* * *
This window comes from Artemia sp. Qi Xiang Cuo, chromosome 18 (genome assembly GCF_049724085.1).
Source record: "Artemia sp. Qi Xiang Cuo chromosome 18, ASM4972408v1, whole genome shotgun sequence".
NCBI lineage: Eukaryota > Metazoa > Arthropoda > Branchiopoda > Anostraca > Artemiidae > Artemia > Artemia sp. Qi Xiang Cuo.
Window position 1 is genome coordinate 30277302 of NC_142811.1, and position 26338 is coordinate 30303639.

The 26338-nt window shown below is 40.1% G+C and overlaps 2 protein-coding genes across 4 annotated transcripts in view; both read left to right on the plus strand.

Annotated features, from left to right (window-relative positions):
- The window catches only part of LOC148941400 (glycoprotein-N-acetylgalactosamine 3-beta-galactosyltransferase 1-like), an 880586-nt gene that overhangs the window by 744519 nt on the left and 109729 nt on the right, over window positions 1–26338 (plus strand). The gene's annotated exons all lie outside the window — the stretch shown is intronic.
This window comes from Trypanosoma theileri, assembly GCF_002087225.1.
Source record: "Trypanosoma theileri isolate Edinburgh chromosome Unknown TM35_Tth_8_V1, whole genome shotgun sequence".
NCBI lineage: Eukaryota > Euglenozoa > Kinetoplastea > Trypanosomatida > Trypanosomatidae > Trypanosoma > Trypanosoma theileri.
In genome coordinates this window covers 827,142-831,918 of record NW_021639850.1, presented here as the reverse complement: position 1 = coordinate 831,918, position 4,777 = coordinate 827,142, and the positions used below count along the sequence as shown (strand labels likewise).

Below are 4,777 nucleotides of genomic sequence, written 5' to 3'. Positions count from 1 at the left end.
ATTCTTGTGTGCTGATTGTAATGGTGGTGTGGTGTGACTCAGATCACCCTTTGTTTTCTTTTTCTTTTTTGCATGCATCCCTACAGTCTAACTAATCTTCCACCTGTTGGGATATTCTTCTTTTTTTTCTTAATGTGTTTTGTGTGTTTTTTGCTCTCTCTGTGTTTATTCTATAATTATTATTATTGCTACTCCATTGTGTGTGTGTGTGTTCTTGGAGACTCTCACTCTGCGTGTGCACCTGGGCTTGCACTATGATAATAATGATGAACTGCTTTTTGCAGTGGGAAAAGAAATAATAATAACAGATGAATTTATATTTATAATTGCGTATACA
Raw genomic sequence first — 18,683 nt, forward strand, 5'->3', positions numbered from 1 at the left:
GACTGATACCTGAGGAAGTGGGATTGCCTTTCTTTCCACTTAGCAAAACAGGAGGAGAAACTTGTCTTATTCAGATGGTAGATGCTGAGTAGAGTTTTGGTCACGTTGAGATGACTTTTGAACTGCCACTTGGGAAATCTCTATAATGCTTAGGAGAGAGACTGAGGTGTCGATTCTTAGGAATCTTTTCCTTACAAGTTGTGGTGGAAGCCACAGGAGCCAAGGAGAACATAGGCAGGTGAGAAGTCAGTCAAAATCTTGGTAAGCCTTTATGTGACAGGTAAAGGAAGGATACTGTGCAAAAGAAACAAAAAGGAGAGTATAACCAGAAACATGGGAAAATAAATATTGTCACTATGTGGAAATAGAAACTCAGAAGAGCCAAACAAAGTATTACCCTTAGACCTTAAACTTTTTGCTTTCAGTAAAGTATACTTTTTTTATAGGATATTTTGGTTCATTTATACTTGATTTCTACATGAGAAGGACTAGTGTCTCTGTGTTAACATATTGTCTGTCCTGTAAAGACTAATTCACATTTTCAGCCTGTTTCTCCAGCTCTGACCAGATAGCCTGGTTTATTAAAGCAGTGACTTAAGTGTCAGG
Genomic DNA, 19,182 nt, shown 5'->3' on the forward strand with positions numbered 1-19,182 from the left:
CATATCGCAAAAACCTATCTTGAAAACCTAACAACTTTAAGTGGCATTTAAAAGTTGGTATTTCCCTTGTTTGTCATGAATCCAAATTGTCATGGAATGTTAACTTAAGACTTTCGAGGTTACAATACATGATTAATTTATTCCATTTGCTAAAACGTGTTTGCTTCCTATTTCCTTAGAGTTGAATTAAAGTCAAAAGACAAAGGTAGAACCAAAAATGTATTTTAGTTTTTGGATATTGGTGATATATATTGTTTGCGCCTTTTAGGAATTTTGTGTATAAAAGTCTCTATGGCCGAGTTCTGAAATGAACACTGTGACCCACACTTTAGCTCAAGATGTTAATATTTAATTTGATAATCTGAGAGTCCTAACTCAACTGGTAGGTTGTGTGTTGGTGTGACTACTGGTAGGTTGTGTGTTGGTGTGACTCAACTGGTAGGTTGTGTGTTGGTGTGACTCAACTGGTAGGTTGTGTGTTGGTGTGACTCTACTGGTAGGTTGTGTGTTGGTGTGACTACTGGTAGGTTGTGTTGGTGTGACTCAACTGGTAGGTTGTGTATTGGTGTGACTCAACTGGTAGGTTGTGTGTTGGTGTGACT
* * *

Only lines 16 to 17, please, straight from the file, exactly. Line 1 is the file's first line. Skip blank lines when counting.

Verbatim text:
Genomic DNA, 19,182 nt, shown 5'->3' on the forward strand with positions numbered 1-19,182 from the left:
CATATCGCAAAAACCTATCTTGAAAACCTAACAACTTTAAGTGGCATTTAAAAGTTGGTATTTCCCTTGTTTGTCATGAATCCAAATTGTCATGGAATGTTAACTTAAGACTTTCGAGGTTACAATACATGATTAATTTATTCCATTTGCTAAAACGTGTTTGCTTCCTATTTCCTTAGAGTTGAATTAAAGTCAAAAGACAAAGGTAGAACCAAAAATGTATTTTAGTTTTTGGATATTGGTGATATATATTGTTTGCGCCTTTTAGGAATTTTGTGTATAAAAGTCTCTATGGCCGAGTTCTGAAATGAACACTGTGACCCACACTTTAGCTCAAGATGTTAATATTTAATTTGATAATCTGAGAGTCCTAACTCAACTGGTAGGTTGTGTGTTGGTGTGACTACTGGTAGGTTGTGTGTTGGTGTGACTCAACTGGTAGGTTGTGTGTTGGTGTGACTCAACTGGTAGGTTGTGTGTTGGTGTGACTCTACTGGTAGGTTGTGTGTTGGTGTGACTACTGGTAGGTTGTGTTGGTGTGACTCAACTGGTAGGTTGTGTATTGGTGTGACTCAACTGGTAGGTTGTGTGTTGGTGTGACT